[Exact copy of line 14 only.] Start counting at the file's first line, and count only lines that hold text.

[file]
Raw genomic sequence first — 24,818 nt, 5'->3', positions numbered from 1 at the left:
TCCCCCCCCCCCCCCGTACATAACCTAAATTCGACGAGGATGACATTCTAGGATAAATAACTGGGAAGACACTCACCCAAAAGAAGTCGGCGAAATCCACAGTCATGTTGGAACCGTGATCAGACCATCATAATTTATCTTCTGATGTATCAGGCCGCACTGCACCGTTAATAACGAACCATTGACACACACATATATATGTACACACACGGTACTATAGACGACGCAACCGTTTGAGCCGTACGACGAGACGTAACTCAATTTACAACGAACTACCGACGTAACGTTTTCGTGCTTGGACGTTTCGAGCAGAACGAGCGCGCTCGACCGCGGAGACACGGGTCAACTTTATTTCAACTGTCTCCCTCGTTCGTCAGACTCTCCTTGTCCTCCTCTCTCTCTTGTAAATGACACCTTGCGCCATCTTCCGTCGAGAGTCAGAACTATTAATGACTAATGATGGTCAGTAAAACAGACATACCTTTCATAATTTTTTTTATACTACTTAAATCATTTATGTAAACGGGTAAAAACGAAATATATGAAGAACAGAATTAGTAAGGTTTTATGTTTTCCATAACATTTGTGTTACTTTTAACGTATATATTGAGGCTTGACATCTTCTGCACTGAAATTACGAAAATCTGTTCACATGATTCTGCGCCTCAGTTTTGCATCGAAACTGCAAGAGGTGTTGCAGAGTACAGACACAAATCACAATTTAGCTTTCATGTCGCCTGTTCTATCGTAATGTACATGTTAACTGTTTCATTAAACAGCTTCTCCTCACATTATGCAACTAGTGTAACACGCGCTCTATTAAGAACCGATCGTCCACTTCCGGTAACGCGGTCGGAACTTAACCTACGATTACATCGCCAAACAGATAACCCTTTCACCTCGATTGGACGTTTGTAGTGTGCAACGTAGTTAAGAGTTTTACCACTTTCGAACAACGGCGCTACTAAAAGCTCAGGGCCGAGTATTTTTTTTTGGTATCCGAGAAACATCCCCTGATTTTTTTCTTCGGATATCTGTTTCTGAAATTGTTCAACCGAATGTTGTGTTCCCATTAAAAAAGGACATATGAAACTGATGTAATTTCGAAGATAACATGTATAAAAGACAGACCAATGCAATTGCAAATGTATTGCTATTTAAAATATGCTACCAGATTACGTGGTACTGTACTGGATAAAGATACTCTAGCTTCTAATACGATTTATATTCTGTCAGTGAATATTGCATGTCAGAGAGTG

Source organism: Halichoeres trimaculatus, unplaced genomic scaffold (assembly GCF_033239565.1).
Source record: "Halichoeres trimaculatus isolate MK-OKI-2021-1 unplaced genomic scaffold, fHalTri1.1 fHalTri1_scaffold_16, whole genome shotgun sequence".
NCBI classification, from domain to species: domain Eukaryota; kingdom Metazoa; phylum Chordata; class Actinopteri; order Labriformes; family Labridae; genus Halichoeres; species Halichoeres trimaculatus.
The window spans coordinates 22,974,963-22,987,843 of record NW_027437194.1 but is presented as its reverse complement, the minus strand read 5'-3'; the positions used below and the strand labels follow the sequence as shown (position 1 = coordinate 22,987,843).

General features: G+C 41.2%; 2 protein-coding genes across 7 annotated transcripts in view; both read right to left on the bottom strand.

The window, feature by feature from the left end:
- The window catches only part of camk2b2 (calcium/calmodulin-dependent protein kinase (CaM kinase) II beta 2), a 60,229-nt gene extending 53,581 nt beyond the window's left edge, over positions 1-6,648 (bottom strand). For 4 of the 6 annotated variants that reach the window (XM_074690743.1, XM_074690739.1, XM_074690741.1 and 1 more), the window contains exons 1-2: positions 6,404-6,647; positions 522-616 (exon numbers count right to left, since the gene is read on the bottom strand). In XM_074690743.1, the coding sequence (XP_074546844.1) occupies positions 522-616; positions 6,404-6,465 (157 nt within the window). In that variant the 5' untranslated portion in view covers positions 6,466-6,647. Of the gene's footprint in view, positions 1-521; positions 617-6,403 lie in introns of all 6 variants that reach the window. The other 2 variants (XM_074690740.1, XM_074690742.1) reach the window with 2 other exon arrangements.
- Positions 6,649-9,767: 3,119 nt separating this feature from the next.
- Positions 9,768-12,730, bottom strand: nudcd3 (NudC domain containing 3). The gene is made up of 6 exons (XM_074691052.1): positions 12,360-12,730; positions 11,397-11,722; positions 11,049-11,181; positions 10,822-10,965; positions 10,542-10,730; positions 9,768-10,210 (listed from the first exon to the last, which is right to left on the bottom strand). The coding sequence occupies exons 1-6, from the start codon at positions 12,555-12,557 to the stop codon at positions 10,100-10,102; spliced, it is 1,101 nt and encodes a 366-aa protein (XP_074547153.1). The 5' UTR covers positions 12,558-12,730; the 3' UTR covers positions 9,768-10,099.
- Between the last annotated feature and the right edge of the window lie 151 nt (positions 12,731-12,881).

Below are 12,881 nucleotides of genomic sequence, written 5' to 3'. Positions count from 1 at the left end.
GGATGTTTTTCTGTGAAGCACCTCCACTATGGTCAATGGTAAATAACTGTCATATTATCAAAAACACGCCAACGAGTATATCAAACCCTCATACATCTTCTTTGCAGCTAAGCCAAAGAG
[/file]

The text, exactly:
GGATGTTTTTCTGTGAAGCACCTCCACTATGGTCAATGGTAAATAACTGTCATATTATCAAAAACACGCCAACGAGTATATCAAACCCTCATACATCTTCTTTGCAGCTAAGCCAAAGAG